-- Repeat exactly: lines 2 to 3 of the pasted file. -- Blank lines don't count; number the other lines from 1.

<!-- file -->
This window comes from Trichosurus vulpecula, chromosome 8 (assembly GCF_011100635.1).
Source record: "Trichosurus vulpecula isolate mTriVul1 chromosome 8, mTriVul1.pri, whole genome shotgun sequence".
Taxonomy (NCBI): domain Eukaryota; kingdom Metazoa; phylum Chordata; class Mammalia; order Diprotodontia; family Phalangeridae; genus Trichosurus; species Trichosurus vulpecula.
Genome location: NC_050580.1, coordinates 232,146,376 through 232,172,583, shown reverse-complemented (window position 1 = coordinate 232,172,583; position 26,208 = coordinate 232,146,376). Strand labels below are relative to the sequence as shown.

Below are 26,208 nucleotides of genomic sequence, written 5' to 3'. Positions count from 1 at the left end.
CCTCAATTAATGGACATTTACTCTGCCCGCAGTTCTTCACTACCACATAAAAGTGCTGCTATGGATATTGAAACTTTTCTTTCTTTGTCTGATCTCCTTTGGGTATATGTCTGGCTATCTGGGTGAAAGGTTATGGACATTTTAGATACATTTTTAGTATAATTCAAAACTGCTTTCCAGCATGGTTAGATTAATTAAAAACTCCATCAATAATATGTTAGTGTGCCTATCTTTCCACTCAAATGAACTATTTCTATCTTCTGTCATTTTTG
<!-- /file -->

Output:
Source record: "Trichosurus vulpecula isolate mTriVul1 chromosome 8, mTriVul1.pri, whole genome shotgun sequence".
Taxonomy (NCBI): domain Eukaryota; kingdom Metazoa; phylum Chordata; class Mammalia; order Diprotodontia; family Phalangeridae; genus Trichosurus; species Trichosurus vulpecula.